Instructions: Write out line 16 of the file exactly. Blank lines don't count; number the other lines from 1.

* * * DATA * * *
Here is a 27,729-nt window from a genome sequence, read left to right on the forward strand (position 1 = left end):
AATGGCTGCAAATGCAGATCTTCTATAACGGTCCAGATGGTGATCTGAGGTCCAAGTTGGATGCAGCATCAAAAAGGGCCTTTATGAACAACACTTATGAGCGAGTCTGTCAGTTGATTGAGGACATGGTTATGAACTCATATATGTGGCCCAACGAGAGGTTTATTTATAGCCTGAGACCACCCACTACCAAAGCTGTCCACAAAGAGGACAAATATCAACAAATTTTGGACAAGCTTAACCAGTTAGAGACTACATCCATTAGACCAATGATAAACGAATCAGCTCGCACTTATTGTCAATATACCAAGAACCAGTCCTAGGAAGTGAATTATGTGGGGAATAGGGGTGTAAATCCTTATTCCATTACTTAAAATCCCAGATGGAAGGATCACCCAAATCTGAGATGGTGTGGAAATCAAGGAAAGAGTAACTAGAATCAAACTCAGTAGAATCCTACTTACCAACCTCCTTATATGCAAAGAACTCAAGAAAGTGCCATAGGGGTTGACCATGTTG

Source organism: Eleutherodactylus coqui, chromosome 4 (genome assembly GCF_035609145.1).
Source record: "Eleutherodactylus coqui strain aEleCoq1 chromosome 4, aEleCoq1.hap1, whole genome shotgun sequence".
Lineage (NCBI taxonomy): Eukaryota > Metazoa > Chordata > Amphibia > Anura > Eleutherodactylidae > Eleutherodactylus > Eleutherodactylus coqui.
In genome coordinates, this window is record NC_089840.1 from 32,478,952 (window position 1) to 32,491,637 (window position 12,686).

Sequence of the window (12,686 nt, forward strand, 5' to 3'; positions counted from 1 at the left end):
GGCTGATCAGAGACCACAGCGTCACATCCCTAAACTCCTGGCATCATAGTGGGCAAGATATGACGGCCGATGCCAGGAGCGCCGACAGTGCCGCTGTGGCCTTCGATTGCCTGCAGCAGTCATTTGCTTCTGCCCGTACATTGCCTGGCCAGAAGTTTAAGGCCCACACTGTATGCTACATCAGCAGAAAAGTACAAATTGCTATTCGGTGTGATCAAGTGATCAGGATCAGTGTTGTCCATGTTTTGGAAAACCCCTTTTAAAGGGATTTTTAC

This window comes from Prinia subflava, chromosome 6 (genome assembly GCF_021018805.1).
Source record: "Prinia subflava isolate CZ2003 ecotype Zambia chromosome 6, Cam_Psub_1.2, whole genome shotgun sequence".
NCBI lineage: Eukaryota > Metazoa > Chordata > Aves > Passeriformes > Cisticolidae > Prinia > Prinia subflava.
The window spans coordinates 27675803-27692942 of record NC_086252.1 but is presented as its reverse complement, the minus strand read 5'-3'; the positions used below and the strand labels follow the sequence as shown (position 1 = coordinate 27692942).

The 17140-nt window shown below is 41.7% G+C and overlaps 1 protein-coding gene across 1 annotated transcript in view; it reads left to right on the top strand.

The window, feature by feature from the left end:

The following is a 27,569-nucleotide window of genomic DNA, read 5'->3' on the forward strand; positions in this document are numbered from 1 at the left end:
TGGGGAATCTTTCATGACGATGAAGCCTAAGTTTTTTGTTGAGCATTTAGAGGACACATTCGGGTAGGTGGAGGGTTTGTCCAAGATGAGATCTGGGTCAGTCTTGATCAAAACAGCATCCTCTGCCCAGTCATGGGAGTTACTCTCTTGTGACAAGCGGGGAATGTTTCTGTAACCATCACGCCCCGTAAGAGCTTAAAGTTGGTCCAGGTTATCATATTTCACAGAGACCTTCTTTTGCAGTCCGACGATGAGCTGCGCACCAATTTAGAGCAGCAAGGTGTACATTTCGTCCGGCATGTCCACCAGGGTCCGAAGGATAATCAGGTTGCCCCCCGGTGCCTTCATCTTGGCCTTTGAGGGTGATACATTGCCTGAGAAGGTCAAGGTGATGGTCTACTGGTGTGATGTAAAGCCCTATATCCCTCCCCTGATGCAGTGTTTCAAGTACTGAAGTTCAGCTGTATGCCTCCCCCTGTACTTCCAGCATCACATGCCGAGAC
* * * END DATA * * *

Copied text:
TGGGGAATCTTTCATGACGATGAAGCCTAAGTTTTTTGTTGAGCATTTAGAGGACACATTCGGGTAGGTGGAGGGTTTGTCCAAGATGAGATCTGGGTCAGTCTTGATCAAAACAGCATCCTCTGCCCAGTCATGGGAGTTACTCTCTTGTGACAAGCGGGGAATGTTTCTGTAACCATCACGCCCCGTAAGAGCTTAAAGTTGGTCCAGGTTATCATATTTCACAGAGACCTTCTTTTGCAGTCCGACGATGAGCTGCGCACCAATTTAGAGCAGCAAGGTGTACATTTCGTCCGGCATGTCCACCAGGGTCCGAAGGATAATCAGGTTGCCCCCCGGTGCCTTCATCTTGGCCTTTGAGGGTGATACATTGCCTGAGAAGGTCAAGGTGATGGTCTACTGGTGTGATGTAAAGCCCTATATCCCTCCCCTGATGCAGTGTTTCAAGTACTGAAGTTCAGCTGTATGCCTCCCCCTGTACTTCCAGCATCACATGCCGAGAC